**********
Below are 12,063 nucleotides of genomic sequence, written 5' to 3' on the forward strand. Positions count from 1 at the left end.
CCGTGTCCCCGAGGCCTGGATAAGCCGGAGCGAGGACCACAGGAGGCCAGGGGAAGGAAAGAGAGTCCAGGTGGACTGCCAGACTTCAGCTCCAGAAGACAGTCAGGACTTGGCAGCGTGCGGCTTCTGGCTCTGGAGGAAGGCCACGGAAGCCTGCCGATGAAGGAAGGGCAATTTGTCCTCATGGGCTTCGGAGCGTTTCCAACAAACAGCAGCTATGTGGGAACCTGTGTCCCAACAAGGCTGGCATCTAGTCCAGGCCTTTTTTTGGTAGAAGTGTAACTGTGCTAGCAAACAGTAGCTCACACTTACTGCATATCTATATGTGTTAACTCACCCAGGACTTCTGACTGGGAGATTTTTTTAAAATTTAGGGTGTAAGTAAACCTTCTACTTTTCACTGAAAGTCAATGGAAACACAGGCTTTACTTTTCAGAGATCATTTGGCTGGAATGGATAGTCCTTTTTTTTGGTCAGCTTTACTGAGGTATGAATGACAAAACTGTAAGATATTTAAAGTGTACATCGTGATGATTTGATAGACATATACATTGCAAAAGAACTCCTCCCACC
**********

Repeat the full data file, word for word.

Below are 12,063 nucleotides of genomic sequence, written 5' to 3' on the forward strand. Positions count from 1 at the left end.
CCGTGTCCCCGAGGCCTGGATAAGCCGGAGCGAGGACCACAGGAGGCCAGGGGAAGGAAAGAGAGTCCAGGTGGACTGCCAGACTTCAGCTCCAGAAGACAGTCAGGACTTGGCAGCGTGCGGCTTCTGGCTCTGGAGGAAGGCCACGGAAGCCTGCCGATGAAGGAAGGGCAATTTGTCCTCATGGGCTTCGGAGCGTTTCCAACAAACAGCAGCTATGTGGGAACCTGTGTCCCAACAAGGCTGGCATCTAGTCCAGGCCTTTTTTTGGTAGAAGTGTAACTGTGCTAGCAAACAGTAGCTCACACTTACTGCATATCTATATGTGTTAACTCACCCAGGACTTCTGACTGGGAGATTTTTTTAAAATTTAGGGTGTAAGTAAACCTTCTACTTTTCACTGAAAGTCAATGGAAACACAGGCTTTACTTTTCAGAGATCATTTGGCTGGAATGGATAGTCCTTTTTTTTGGTCAGCTTTACTGAGGTATGAATGACAAAACTGTAAGATATTTAAAGTGTACATCGTGATGATTTGATAGACATATACATTGCAAAAGAACTCCTCCCACC